Arlingtonians Spend Big for the Holidays — The average Arlington household is expected to spend $1,741 celebrating the holidays, according to a new survey. That’s the highest expected holiday spending in the region and the 13th highest in the U.S. [InsideNova]
GMU Renames Building in Arlington — George Mason University’s Metropolitan Building in Virginia Square has been renamed for one of the school’s Nobel Prize laureates. The building will be renamed Vernon Smith Hall in a ceremony tomorrow (Friday). The university-owned building, at 3434 Washington Blvd, also houses the new Virginia DMV office. [George Mason University]
Beer Coming to Donut Shop — It’s a combination that would make Homer Simpson drool. Sugar Shack Donuts on Columbia Pike has applied for a Virginia ABC permit to serve beer. The application was filed Nov. 7. No word yet on how soon the store may be offering cold brews to pair with its donuts.
Good Stuff Eatery Opening at DCA — Burger restaurant Good Stuff Eatery is opening a new location today in Arlington: specifically, at Terminal B of Reagan National Airport. [Good Stuff Eatery]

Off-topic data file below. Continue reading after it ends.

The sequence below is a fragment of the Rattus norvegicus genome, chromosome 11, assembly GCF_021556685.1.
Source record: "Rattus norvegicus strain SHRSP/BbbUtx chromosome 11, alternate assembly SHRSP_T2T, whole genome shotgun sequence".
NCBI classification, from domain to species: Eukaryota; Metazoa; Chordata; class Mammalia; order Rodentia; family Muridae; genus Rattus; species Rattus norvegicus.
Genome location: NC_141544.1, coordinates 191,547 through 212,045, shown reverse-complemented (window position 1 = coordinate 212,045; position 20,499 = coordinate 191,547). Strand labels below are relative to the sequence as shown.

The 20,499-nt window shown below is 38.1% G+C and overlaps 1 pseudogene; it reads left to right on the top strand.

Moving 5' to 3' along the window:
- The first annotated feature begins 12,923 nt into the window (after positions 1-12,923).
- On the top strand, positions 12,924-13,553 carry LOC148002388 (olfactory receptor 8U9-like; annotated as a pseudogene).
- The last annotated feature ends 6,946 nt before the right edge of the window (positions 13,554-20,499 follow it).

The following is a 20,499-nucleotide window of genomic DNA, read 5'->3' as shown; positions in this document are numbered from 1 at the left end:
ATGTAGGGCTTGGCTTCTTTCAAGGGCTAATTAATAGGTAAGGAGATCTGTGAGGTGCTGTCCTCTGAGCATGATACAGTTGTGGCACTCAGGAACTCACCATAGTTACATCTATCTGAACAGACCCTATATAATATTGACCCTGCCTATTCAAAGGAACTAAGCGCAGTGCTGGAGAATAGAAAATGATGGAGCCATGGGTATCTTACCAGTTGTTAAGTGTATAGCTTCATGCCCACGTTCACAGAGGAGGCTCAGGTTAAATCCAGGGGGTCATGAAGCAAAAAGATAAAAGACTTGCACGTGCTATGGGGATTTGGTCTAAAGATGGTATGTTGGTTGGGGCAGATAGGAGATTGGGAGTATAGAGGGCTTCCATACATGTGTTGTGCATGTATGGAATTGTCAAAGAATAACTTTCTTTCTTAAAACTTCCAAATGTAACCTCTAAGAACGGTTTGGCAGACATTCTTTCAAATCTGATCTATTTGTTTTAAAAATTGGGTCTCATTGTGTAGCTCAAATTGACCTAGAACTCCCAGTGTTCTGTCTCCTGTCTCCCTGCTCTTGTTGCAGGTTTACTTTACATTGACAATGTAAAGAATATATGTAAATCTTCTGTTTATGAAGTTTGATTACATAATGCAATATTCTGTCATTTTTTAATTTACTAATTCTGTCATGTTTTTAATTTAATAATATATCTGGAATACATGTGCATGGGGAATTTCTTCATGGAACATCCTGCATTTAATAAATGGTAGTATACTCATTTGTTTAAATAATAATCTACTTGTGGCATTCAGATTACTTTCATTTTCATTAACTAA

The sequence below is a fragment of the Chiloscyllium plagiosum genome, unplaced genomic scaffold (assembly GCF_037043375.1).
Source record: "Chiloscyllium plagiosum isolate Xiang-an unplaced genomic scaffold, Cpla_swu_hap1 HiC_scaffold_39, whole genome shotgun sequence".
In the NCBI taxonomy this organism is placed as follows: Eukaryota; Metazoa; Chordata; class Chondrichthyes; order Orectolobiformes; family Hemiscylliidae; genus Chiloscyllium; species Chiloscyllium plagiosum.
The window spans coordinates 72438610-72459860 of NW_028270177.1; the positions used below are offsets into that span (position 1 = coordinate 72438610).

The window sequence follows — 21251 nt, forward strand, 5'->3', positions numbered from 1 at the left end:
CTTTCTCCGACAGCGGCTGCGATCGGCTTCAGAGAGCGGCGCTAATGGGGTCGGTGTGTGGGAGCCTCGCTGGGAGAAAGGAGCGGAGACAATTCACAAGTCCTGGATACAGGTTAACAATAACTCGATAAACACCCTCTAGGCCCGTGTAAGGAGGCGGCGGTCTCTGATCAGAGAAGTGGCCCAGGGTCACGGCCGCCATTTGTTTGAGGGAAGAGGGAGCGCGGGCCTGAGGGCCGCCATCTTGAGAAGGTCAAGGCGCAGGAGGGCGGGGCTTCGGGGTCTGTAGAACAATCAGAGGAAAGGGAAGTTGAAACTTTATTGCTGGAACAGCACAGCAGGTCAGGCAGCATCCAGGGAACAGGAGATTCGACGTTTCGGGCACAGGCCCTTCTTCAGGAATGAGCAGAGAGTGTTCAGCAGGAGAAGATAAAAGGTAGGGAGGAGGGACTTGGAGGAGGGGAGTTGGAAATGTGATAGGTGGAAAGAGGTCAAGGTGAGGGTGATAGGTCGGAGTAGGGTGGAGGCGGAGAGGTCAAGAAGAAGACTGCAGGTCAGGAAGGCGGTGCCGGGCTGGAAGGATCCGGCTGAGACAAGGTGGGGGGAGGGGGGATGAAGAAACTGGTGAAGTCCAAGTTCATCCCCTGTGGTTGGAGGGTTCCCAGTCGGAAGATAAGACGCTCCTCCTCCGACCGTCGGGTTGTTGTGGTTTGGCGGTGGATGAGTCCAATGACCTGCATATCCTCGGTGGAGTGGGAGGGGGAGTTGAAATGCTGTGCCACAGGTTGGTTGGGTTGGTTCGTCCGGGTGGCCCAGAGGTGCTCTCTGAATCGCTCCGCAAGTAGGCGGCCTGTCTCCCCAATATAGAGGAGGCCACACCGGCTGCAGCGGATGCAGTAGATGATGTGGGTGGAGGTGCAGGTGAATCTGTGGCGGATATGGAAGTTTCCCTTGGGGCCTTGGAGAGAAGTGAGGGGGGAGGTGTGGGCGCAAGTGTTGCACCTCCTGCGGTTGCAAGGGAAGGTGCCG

Students Win Video Contest — “A team of students from the Arlington Career Center has won the fifth annual student video challenge sponsored by the Virginia School Boards Association (VSBA), taking home the top prize for the fourth year in a row.” [Arlington Public Schools]
Arlington County’s vacuum trucks will start collecting leaves from the side of the road next week.
The county’s annual vacuum leaf collection begins on Monday, Nov. 7 and runs through Friday, Dec. 16. The trucks will make two passes through each Arlington neighborhood during the leaf collection period; signs will be posted in neighborhoods a few days before each pass.
Avoid placing piles of leaves too close to parked cars or storm sewers, officials advise.
Previously there was also a defined period for leaf bag collection. That’s now moot since the county began collecting yard waste year-round. Leaves still must be placed in paper bags, which are currently available for pickup, free of charge, at eight county locations.